How to Get All the Column Names in an Oracle Database
By Jason Gillikin
Oracle databases organize tables into owner accounts called schemas. Database users with varying privileges can query the database metadata -- called the "data dictionary" -- to list information including column names, object permissions or object statistics. To obtain column names from tables or views on an Oracle database server, run a short query using the most appropriate data-dictionary object. The USER_TAB_COLS view shows objects owned by the logged-in user, whereas ALL_TAB_COLS shows all objects available to the user given his permissions and DBA_TAB_COLS shows everything in the database irrespective of which user account owns the object.
Execute a standard SQL query to return results from the most appropriate system view. A basic query appears in the form:
SELECT * FROM USER_TAB_COLS;
Substitute ALL_TAB_COLS or DBA_TAB_COLS as appropriate. The "*" symbol returns all columns in the query.
Limit the data returned in the query by replacing "select *" with a more targeted list of columns from the dictionary view. To return only the schema, table name and column name for objects the logged-in account can access, use:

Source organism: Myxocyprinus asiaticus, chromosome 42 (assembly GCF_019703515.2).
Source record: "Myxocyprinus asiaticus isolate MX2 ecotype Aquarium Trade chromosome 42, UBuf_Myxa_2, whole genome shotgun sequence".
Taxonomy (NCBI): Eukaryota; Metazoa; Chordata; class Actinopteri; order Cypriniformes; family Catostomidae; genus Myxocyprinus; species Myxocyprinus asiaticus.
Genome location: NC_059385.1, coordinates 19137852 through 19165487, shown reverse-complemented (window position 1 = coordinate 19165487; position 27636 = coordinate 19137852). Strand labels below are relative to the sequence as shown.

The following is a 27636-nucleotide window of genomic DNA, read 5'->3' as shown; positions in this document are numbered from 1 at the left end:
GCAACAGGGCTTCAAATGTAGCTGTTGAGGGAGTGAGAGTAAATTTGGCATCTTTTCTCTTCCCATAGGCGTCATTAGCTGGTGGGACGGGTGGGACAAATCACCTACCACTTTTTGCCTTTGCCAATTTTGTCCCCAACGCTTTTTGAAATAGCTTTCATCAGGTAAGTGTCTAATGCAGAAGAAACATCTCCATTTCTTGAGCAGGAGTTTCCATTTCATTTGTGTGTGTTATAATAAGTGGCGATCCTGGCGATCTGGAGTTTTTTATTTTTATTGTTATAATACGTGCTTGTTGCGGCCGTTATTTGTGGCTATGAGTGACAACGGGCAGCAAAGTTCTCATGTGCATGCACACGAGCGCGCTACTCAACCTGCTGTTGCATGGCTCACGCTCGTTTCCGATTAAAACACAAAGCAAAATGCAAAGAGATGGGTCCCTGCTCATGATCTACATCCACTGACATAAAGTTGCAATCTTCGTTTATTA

SELECT owner, table_name, column_name FROM ALL_TAB_COLS;
Restrict which objects return by limiting your results with a "where" clause. For example, to return only column names for tables the logged-in user owns and that start with the letter "A," use:
SELECT * FROM USER_TAB_COLS WHERE table_name LIKE 'A%';
- Large organizations running an enterprise-grade Oracle server sometimes offer Web-based interfaces to data dictionaries that query all table columns as an anonymous or system user without having to write your own query. Check with a database administrator to see if you have access to such a tool.
- Oracle also offers ALL_TAB_COLUMNS, USER_TAB_COLUMNS and DBA_TAB_COLUMNS views. These objects differ from those ending in "COLS" by filtering out certain hidden columns. In most cases, you'll get the information you need regardless of which set of views you use.
- Returning all column names on a very large database with many objects may provide too much information to be useful. Consider narrowing your scope of inquiry with a series of search filters in your SQL "where" clause.
- To query any data-dictionary object prefixed with DBA, the logged-in account must have "select" rights to those views or have Oracle's SELECT_CATALOG_ROLE assigned. In most cases, the DBA tables must specify the SYS schema prefix, e.g., "SELECT * FROM SYS.DBA_TAB_COLS;" or its equivalent.
Jason Gillikin is a copy editor and writer who specializes in health care, finance and consumer technology. His various degrees in the liberal arts have helped him craft narratives within corporate white papers, novellas and even encyclopedias.